DON�T Send Flowers (If You Want to Keep a Customer).

We all love added value. Unexpected treats work big time. Well, most of the time.

The following tale of woe falls into the category of �don�t do this at home�. In fact, doing it at home is fine; it�s when it happens at work that it becomes problematic.

What�s �it�?

Picture this scene: there�s me busily working away in the office minding my own business when a courier arrives bearing gifts. Or A gift.

Think of the biggest, most sumptuous bunch of flowers you�ve ever seen. Then double it.

Another key part of the picture was that working in the office alongside me was my beautiful, newly ensconced Hungarian girlfriend. Did I mention the fiery Hungarian thing? Anyway, you get the picture.

Everything that happened next seemed to�be�in slow motion.

The courier asked for me by name. Bewildered, like any self-respecting man would be as he confronted his impending doom, I answered. Yes, the flowers were for me.

Now I can�t begin to imagine what my girlfriend was thinking at that point but the two metaphorical holes that were being bored into the back of my head as I signed for the flowers gave me some clue.

They were from my new, young, and yes, female masseuse. This was her way of welcoming me to her practice. I never found out why she chose the very expensive option of sending flowers as a relationship building strategy. A hand written thank-youcard would have worked just as well.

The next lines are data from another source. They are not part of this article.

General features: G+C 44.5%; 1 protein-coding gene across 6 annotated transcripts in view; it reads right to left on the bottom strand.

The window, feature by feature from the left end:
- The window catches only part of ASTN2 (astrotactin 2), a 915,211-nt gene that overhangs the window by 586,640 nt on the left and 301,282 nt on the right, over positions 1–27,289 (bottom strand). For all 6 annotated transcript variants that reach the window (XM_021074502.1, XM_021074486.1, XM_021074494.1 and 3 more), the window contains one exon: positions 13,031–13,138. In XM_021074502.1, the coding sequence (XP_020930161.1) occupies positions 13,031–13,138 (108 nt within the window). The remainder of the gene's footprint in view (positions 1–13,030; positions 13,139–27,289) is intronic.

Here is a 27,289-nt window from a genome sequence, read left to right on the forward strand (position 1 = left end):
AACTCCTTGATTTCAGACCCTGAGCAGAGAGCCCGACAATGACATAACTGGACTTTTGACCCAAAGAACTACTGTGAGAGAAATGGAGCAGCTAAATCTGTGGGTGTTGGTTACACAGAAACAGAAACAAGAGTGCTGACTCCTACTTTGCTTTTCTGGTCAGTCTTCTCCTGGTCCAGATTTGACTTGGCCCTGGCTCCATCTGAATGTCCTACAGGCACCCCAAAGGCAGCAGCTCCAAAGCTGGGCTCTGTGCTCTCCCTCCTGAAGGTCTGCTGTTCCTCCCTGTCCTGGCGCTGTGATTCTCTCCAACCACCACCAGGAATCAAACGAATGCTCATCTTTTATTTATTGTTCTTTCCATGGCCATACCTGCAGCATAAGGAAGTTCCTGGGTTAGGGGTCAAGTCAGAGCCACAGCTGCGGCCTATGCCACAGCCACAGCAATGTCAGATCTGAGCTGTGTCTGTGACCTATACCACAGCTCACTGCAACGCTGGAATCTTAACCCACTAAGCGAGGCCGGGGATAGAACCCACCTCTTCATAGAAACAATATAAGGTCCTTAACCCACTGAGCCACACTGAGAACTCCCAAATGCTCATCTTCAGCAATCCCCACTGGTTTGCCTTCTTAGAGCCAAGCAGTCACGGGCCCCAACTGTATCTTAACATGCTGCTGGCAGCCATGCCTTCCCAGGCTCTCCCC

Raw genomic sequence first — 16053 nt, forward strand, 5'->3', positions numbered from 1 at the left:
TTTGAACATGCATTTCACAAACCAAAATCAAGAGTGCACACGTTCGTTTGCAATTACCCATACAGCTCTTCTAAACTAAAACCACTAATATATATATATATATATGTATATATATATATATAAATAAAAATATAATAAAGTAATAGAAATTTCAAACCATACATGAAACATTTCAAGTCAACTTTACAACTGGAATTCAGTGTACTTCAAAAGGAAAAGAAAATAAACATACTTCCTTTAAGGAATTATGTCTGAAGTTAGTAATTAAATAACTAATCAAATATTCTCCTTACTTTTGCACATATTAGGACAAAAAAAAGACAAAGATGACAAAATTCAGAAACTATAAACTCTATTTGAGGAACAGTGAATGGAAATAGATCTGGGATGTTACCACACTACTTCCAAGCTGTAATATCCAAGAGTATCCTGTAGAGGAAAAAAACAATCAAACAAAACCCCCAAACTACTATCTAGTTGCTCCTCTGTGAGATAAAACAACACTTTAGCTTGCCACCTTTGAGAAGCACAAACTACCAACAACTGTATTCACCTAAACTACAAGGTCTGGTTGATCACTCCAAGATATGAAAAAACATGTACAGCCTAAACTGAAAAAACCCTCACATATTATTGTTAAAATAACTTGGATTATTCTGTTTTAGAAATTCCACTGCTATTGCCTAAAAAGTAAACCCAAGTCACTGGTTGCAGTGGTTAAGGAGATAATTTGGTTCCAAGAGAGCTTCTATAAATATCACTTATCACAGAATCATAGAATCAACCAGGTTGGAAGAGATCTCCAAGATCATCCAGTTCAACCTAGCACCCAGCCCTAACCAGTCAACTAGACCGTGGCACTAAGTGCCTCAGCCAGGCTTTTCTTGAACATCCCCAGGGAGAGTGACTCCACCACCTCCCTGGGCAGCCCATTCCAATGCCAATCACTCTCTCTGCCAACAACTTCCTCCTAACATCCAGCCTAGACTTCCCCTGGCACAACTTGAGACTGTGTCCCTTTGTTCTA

What happened next was, shall we say, sub-optimal. Now that some time has passed, I can say that Susan was �actively intrigued� that a woman would send me flowers just to thank me for my patronage. OK, she was furious and she took a lot of convincing that I was the �victim� of a misguided marketing strategy.

Not surprisingly, the flowers did not engender greater loyalty from me to my now former masseuse. As well-meaning as her strategy was, it failed the marketing 101 test: having empathy with how it will be received and, more importantly, perceived by the recipient.

Perhaps SHE�D love to receive flowers from a new supplier so why not send it to a new customer. Maybe she was single and didn’t have to consider how her partner would view her receiving a beautiful bunch of flowers from another person.

Frankly, I never found out. After a very short phone call explaining that what she did was not a fabulous idea from my perspective I haven�t spoken to her since.

Add value by all means but before you do so, consider how it will be received by the target market. If there�s even the slightest chance it could have a negative impact, don�t do it.

Make sure your �WOW!!� doesn’t turn into �WHAT?????�


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Peter Applebaum

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